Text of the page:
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Chinese banks defy doomsayers' prediction
By RICK CAREW (THE WALL STREET JOURNAL)
Updated: 2006-01-25 14:30

When China joined the World Trade Organization in 2001 -- committing to open its then-struggling banking sector to full competition by 2007 -- skeptics predicted the country's banks would be swamped by better-capitalized foreign institutions.

This week, as leaders at the World Economic Forum's annual meeting in Davos, Switzerland, debate the fiscal fitness of China's banks, it appears the doomsayers have been wrong, or at least premature. China has injected fresh capital into its biggest banks, set up corporate boards with independent directors and pushed them to list abroad. Foreign investors have responded by putting up more than $16 billion for pieces of Chinese banks.

Few foreign banks look poised to take on the daunting task of building a vast retail-banking network of their own from scratch. At the end of October, the assets of foreign banks were just 2% of total banking assets in China.

Instead, foreign institutions are scrambling to invest in China's banks. Chinese have poured 14 trillion yuan ($1.736 trillion) -- about 46% of the country's gross domestic product -- into bank accounts each year. "As income levels rise, millions more people will become attractive banking clients," says David Marshall, Fitch Ratings' head analyst for banks and financial institutions in Asia. "That is drawing the attention of foreign banks."

The lure for both domestic and foreign banks is China's undeveloped consumer-finance market. The share of consumer loans among total loans grew to 11% from 5% between 2000 and 2004.

In its WTO commitments, China promised to allow foreign banks to tap into China's local-currency retail-lending market and its 1.3 billion consumers at the end of 2006. Foreign banks will be able to issue yuan-denominated loans and accept yuan-denominated deposits from Chinese individuals. Currently, foreign banks are allowed to offer loans and accept deposits in foreign currency, and to provide yuan-denominated services to enterprises in 25 cities. But few foreign banks have built such a network with local-currency retail customers still off limits.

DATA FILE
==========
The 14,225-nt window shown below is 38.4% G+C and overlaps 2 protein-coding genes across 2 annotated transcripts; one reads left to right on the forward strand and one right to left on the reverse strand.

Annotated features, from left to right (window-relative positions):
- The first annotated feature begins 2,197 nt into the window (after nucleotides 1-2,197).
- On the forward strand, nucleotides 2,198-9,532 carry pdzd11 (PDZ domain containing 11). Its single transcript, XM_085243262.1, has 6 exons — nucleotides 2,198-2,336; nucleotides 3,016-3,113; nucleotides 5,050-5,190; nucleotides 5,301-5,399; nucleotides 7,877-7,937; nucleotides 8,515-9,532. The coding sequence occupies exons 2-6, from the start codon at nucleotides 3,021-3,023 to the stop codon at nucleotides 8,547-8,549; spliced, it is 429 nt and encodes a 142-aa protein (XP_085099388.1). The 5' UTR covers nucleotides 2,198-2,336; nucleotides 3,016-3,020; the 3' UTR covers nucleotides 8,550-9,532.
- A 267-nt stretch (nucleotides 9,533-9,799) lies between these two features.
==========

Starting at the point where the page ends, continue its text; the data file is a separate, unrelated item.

"It's not going to be a doomsday scenario for the domestic banks when December 2006 comes," says May Yan, senior banking analyst at Moody's Investor Service in Hong Kong. "The December event will only have an impact over the next five to 10 years."

HSBC Holdings PLC of the United Kingdom has the largest foreign bank network in China, with 12 branches. In contrast, Industrial & Commercial Bank of China, China's largest domestic bank, has more than 20,000 outposts.

"We have a two-pronged strategy: Grow our business organically and through cooperation with our strategic partners," said Richard Yorke, chief executive of HSBC China. HSBC has invested more than $5 billion in China, the most among foreign banks, but more than $4 billion of that has gone into equity investment in local financial institutions -- including a 19.9% stake in China's fifth-largest bank, Bank of Communications.

China's banking regulator has capped the maximum amount of foreign investment in a single domestic bank at 25% and a maximum stake for a single investor at 20%. But in September, the China Banking Regulatory Commission said it was reviewing the caps on foreign bank ownership and intends to raise them gradually before the end of 2006. Analysts expect the caps to remain under 50%.